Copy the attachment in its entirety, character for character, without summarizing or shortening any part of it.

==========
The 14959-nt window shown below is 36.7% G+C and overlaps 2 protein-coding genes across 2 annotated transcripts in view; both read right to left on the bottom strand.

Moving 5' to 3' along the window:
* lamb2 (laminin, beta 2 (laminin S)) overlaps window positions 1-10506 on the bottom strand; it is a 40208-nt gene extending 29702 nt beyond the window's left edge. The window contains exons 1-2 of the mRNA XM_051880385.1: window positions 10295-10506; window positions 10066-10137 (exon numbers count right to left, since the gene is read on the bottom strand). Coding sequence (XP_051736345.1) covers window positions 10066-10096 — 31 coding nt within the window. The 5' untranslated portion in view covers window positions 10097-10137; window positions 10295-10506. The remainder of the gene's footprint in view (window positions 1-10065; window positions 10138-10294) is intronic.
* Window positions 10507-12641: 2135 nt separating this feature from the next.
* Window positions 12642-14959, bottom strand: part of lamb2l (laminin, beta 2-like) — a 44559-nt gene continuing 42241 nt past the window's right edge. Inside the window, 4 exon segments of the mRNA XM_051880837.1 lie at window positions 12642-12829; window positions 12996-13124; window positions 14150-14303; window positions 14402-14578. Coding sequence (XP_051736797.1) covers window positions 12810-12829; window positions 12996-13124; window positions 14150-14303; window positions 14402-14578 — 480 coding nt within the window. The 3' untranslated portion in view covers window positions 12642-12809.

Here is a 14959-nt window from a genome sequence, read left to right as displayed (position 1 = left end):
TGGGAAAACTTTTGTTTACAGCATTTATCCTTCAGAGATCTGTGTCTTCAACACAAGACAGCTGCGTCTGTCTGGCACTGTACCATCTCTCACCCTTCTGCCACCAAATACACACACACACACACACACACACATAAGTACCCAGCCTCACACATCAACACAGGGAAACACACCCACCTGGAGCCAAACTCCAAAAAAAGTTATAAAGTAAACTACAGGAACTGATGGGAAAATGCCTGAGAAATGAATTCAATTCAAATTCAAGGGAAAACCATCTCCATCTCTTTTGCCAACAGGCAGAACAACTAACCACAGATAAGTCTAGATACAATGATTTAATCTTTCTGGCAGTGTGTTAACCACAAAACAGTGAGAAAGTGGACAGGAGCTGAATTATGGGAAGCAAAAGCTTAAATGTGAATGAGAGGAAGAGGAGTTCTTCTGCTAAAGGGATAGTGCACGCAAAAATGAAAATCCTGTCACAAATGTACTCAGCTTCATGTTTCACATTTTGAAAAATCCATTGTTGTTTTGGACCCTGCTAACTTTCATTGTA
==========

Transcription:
The 14959-nt window shown below is 36.7% G+C and overlaps 2 protein-coding genes across 2 annotated transcripts in view; both read right to left on the bottom strand.

Moving 5' to 3' along the window:
* lamb2 (laminin, beta 2 (laminin S)) overlaps window positions 1-10506 on the bottom strand; it is a 40208-nt gene extending 29702 nt beyond the window's left edge. The window contains exons 1-2 of the mRNA XM_051880385.1: window positions 10295-10506; window positions 10066-10137 (exon numbers count right to left, since the gene is read on the bottom strand). Coding sequence (XP_051736345.1) covers window positions 10066-10096 — 31 coding nt within the window. The 5' untranslated portion in view covers window positions 10097-10137; window positions 10295-10506. The remainder of the gene's footprint in view (window positions 1-10065; window positions 10138-10294) is intronic.
* Window positions 10507-12641: 2135 nt separating this feature from the next.
* Window positions 12642-14959, bottom strand: part of lamb2l (laminin, beta 2-like) — a 44559-nt gene continuing 42241 nt past the window's right edge. Inside the window, 4 exon segments of the mRNA XM_051880837.1 lie at window positions 12642-12829; window positions 12996-13124; window positions 14150-14303; window positions 14402-14578. Coding sequence (XP_051736797.1) covers window positions 12810-12829; window positions 12996-13124; window positions 14150-14303; window positions 14402-14578 — 480 coding nt within the window. The 3' untranslated portion in view covers window positions 12642-12809.

Here is a 14959-nt window from a genome sequence, read left to right as displayed (position 1 = left end):
TGGGAAAACTTTTGTTTACAGCATTTATCCTTCAGAGATCTGTGTCTTCAACACAAGACAGCTGCGTCTGTCTGGCACTGTACCATCTCTCACCCTTCTGCCACCAAATACACACACACACACACACACACACATAAGTACCCAGCCTCACACATCAACACAGGGAAACACACCCACCTGGAGCCAAACTCCAAAAAAAGTTATAAAGTAAACTACAGGAACTGATGGGAAAATGCCTGAGAAATGAATTCAATTCAAATTCAAGGGAAAACCATCTCCATCTCTTTTGCCAACAGGCAGAACAACTAACCACAGATAAGTCTAGATACAATGATTTAATCTTTCTGGCAGTGTGTTAACCACAAAACAGTGAGAAAGTGGACAGGAGCTGAATTATGGGAAGCAAAAGCTTAAATGTGAATGAGAGGAAGAGGAGTTCTTCTGCTAAAGGGATAGTGCACGCAAAAATGAAAATCCTGTCACAAATGTACTCAGCTTCATGTTTCACATTTTGAAAAATCCATTGTTGTTTTGGACCCTGCTAACTTTCATTGTA